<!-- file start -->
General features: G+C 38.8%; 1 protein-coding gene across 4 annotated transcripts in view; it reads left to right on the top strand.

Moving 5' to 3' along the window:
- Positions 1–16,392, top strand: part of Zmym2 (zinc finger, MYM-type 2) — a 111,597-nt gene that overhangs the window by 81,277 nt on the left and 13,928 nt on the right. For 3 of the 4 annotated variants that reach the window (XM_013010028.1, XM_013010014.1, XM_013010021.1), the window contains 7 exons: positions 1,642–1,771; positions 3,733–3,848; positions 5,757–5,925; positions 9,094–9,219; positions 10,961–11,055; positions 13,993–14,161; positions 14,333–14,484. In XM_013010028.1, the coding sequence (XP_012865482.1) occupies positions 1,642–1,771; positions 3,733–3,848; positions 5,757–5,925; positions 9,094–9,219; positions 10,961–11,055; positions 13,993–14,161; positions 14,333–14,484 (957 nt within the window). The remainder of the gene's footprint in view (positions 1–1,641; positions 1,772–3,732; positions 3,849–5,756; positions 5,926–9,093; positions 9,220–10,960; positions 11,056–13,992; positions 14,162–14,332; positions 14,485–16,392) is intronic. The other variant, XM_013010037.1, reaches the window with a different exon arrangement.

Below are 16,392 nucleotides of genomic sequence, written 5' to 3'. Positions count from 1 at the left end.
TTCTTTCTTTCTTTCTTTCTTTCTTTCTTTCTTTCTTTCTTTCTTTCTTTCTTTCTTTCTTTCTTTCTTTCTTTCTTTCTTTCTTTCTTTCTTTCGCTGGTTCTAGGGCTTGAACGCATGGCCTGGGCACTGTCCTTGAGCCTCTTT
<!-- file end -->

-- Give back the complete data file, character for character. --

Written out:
General features: G+C 38.8%; 1 protein-coding gene across 4 annotated transcripts in view; it reads left to right on the top strand.

Moving 5' to 3' along the window:
- Positions 1–16,392, top strand: part of Zmym2 (zinc finger, MYM-type 2) — a 111,597-nt gene that overhangs the window by 81,277 nt on the left and 13,928 nt on the right. For 3 of the 4 annotated variants that reach the window (XM_013010028.1, XM_013010014.1, XM_013010021.1), the window contains 7 exons: positions 1,642–1,771; positions 3,733–3,848; positions 5,757–5,925; positions 9,094–9,219; positions 10,961–11,055; positions 13,993–14,161; positions 14,333–14,484. In XM_013010028.1, the coding sequence (XP_012865482.1) occupies positions 1,642–1,771; positions 3,733–3,848; positions 5,757–5,925; positions 9,094–9,219; positions 10,961–11,055; positions 13,993–14,161; positions 14,333–14,484 (957 nt within the window). The remainder of the gene's footprint in view (positions 1–1,641; positions 1,772–3,732; positions 3,849–5,756; positions 5,926–9,093; positions 9,220–10,960; positions 11,056–13,992; positions 14,162–14,332; positions 14,485–16,392) is intronic. The other variant, XM_013010037.1, reaches the window with a different exon arrangement.

Below are 16,392 nucleotides of genomic sequence, written 5' to 3'. Positions count from 1 at the left end.
TTCTTTCTTTCTTTCTTTCTTTCTTTCTTTCTTTCTTTCTTTCTTTCTTTCTTTCTTTCTTTCTTTCTTTCTTTCTTTCTTTCTTTCTTTCTTTCGCTGGTTCTAGGGCTTGAACGCATGGCCTGGGCACTGTCCTTGAGCCTCTTT